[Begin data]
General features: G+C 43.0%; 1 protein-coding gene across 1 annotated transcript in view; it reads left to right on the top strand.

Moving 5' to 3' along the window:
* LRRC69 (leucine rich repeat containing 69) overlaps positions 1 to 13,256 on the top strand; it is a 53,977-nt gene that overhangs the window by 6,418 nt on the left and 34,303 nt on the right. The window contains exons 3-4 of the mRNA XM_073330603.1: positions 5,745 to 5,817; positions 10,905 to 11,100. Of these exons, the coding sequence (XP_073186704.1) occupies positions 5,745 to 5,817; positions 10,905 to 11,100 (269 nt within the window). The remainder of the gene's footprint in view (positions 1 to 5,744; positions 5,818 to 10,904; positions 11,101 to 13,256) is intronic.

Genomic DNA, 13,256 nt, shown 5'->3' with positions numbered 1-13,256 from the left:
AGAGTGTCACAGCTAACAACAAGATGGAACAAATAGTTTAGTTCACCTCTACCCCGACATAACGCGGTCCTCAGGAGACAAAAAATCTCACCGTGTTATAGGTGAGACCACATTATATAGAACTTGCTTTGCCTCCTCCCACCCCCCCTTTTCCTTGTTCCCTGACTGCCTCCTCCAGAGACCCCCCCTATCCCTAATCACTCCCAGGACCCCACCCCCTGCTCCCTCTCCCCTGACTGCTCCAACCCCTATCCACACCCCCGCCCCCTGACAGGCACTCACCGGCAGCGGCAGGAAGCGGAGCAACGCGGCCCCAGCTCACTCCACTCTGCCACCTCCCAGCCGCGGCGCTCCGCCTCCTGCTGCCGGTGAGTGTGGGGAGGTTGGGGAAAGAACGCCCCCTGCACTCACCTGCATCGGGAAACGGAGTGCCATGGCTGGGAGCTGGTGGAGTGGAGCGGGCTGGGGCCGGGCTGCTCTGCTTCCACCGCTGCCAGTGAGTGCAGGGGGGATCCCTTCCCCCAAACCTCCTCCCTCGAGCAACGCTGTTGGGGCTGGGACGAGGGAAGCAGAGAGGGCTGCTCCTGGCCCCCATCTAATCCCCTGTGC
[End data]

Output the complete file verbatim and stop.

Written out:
General features: G+C 43.0%; 1 protein-coding gene across 1 annotated transcript in view; it reads left to right on the top strand.

Moving 5' to 3' along the window:
* LRRC69 (leucine rich repeat containing 69) overlaps positions 1 to 13,256 on the top strand; it is a 53,977-nt gene that overhangs the window by 6,418 nt on the left and 34,303 nt on the right. The window contains exons 3-4 of the mRNA XM_073330603.1: positions 5,745 to 5,817; positions 10,905 to 11,100. Of these exons, the coding sequence (XP_073186704.1) occupies positions 5,745 to 5,817; positions 10,905 to 11,100 (269 nt within the window). The remainder of the gene's footprint in view (positions 1 to 5,744; positions 5,818 to 10,904; positions 11,101 to 13,256) is intronic.

Genomic DNA, 13,256 nt, shown 5'->3' with positions numbered 1-13,256 from the left:
AGAGTGTCACAGCTAACAACAAGATGGAACAAATAGTTTAGTTCACCTCTACCCCGACATAACGCGGTCCTCAGGAGACAAAAAATCTCACCGTGTTATAGGTGAGACCACATTATATAGAACTTGCTTTGCCTCCTCCCACCCCCCCTTTTCCTTGTTCCCTGACTGCCTCCTCCAGAGACCCCCCCTATCCCTAATCACTCCCAGGACCCCACCCCCTGCTCCCTCTCCCCTGACTGCTCCAACCCCTATCCACACCCCCGCCCCCTGACAGGCACTCACCGGCAGCGGCAGGAAGCGGAGCAACGCGGCCCCAGCTCACTCCACTCTGCCACCTCCCAGCCGCGGCGCTCCGCCTCCTGCTGCCGGTGAGTGTGGGGAGGTTGGGGAAAGAACGCCCCCTGCACTCACCTGCATCGGGAAACGGAGTGCCATGGCTGGGAGCTGGTGGAGTGGAGCGGGCTGGGGCCGGGCTGCTCTGCTTCCACCGCTGCCAGTGAGTGCAGGGGGGATCCCTTCCCCCAAACCTCCTCCCTCGAGCAACGCTGTTGGGGCTGGGACGAGGGAAGCAGAGAGGGCTGCTCCTGGCCCCCATCTAATCCCCTGTGC